A retired math instructor from River Hill High teaches teachers tricks of her trade

EDUCATION NOTEBOOK

July 09, 2006|By JOHN-JOHN WILLIAMS IV

Mary Jo Messenger retired from the Howard County school system after 26 years of service, but that has not stopped her from lending her expertise to math teachers from across the region.

For the past two weeks, Messenger, who most recently was head of the mathematics department at River Hill High School, has taught 20 teachers some of the tricks of the trade through the Maryland Governor's Academy for Algebra, a program sponsored by the Maryland Department of Education.

The program helps teachers strengthen their knowledge of algebra and data analysis, while furnishing them with skills to help their students pass high school assessment tests. Sessions are held for two weeks during the summer and for a week during the school year.

River Hill was one of seven sites in the state to serve as host during the two-week sessions, which covered such topics as learning styles and the use of specialized calculators. Classes, which are held from 8 a.m. to 3 p.m., are taught by two teachers, one of whom is in special education. Teachers receive handouts, textbooks and other material they can use during the school year.

"I think they [teachers] are finding that they are getting lots and lots of good resources to use with their students," said Messenger who taught teachers from Carroll, Montgomery, Howard, Anne Arundel and Prince George's counties. "The primary thing they focus on is what are the ideas and strategies they can get and bring back to their classrooms."

More than 400 teachers applied for 300 positions, Messenger said.

Scott Ruehl, coordinator of secondary mathematics in Howard County, said teachers benefit from the extra training.

"The teachers from Howard County who have been through it have raved about it," he said. "They feel they walk away with a great knowledge. They have nothing but wonderful things to say about it."

Messenger said there also is an emphasis placed on cooperative learning and group activities.

Ruehl said Messenger is a phenomenal teacher. "Teachers learning from her will benefit greatly."

A little space

Twenty-eight of the most gifted and talented youths from around the state have gathered in Laurel at the Johns Hopkins University Applied Physics Laboratory for the past two weeks to learn about space technology and travel, under the watchful eye of Howard County's Elizabeth de los Santos.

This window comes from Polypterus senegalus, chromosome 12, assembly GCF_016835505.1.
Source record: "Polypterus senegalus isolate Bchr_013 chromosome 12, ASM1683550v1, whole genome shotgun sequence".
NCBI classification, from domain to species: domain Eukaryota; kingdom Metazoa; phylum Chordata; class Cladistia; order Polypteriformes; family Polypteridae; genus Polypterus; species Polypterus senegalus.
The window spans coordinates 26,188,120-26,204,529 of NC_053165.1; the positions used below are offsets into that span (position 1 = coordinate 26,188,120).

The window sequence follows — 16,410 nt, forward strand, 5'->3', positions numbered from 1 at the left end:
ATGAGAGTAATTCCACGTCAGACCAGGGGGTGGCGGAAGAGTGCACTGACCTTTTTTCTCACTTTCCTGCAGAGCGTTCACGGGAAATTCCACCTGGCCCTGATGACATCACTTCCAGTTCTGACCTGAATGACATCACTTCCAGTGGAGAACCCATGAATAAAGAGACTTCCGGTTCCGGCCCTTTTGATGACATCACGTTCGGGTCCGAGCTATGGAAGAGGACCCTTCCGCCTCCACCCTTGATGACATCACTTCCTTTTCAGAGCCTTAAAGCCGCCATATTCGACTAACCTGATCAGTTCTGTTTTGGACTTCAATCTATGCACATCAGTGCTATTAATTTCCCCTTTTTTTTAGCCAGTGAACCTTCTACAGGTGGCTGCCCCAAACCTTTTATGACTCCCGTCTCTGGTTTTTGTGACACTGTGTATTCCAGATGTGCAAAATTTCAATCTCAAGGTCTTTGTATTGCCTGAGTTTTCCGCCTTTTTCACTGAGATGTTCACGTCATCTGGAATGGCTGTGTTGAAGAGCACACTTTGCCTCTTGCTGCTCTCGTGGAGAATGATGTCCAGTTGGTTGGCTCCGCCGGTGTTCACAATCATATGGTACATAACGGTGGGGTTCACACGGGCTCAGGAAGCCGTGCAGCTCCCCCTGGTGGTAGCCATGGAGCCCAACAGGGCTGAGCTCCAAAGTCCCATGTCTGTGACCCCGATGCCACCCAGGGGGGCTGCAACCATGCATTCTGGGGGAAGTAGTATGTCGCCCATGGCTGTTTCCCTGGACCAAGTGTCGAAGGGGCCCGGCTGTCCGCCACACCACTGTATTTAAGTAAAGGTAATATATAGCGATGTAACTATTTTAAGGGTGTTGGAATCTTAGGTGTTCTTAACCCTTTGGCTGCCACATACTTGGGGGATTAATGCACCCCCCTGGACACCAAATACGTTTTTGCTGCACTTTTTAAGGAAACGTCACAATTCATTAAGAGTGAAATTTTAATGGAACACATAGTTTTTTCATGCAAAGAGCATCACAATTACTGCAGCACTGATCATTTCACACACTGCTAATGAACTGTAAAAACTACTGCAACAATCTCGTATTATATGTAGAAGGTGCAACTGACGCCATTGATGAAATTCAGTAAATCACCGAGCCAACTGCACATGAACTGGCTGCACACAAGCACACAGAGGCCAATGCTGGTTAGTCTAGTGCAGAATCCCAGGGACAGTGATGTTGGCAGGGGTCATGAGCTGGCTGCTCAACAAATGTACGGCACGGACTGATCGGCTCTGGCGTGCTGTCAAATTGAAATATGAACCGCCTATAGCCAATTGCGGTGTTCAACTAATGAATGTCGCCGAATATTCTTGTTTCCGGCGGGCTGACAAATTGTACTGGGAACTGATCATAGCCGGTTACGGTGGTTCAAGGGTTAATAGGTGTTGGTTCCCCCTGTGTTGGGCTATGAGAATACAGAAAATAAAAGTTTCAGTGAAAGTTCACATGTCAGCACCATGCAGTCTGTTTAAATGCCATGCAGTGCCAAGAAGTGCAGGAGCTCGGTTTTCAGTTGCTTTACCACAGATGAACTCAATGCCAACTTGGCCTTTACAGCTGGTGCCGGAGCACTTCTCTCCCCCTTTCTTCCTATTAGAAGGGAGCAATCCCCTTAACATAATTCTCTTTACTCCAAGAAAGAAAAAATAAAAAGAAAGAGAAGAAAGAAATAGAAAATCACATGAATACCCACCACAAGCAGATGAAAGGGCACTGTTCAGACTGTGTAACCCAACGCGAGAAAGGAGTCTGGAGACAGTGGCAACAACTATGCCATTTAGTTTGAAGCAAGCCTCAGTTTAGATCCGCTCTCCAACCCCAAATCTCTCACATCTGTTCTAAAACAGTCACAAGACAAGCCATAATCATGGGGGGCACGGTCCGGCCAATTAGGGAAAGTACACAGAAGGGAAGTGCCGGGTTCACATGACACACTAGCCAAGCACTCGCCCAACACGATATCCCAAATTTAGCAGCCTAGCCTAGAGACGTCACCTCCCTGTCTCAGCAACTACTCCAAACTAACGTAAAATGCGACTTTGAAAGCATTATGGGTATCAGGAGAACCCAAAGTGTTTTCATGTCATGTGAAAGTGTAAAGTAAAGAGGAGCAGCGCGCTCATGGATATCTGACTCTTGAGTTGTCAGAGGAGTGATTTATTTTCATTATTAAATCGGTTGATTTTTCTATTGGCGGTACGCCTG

The earth science teacher, who will teach ninth grade at Marriotts Ridge High School in the fall, has served as the program director of the Gifted and Talented Summer Center for Space Science for the past two years and said she loves watching the students learn and grow.

"We focus a lot on teamwork while learning high-level science," said de los Santos, who has taught ninth-grade earth science at Wilde Lake High School for the past five years.

She became involved with the program after being approached by John Quinn, the coordinator for secondary science in Howard County.

"I knew it would be a new experience for me," de los Santos said. "It would allow me to have more administrative experience."

The pupils -- sixth- and seventh-graders from nine counties -- have been building soda-bottle rockets; computerized Lego robots; towers from a variety of materials; and their biggest project, designing a National Aeronautics and Space Administration discovery mission.

Pupils have to follow the same guidelines used by NASA, de los Santos said.

"They have a budget of $300 billion," de los Santos said. "These are real guidelines. Their motto is `faster, cheaper, better.' They have to prioritize."

She has been assisted by other Howard County teachers, including Doug Spicher, an eighth-grade science teacher at Elkridge Landing Middle School, and Greg Duvac, a sixth-grade science teacher at Dunloggin Middle School.

Jonathan Alexander, a junior at Wilde Lake High School and a participant in the Howard County computer career academy, also has helped. He taught the pupils how to program their Lego robots.

Margaret Cellucci, outreach specialist for the state Department of Education, said the summer program has been in existence for nine years.

"This particular program is an opportunity for these young kids to be able to take their natural ability, foster their interest and turn it into a way to create things," Cellucci said.

john-john.williams@baltsun.com

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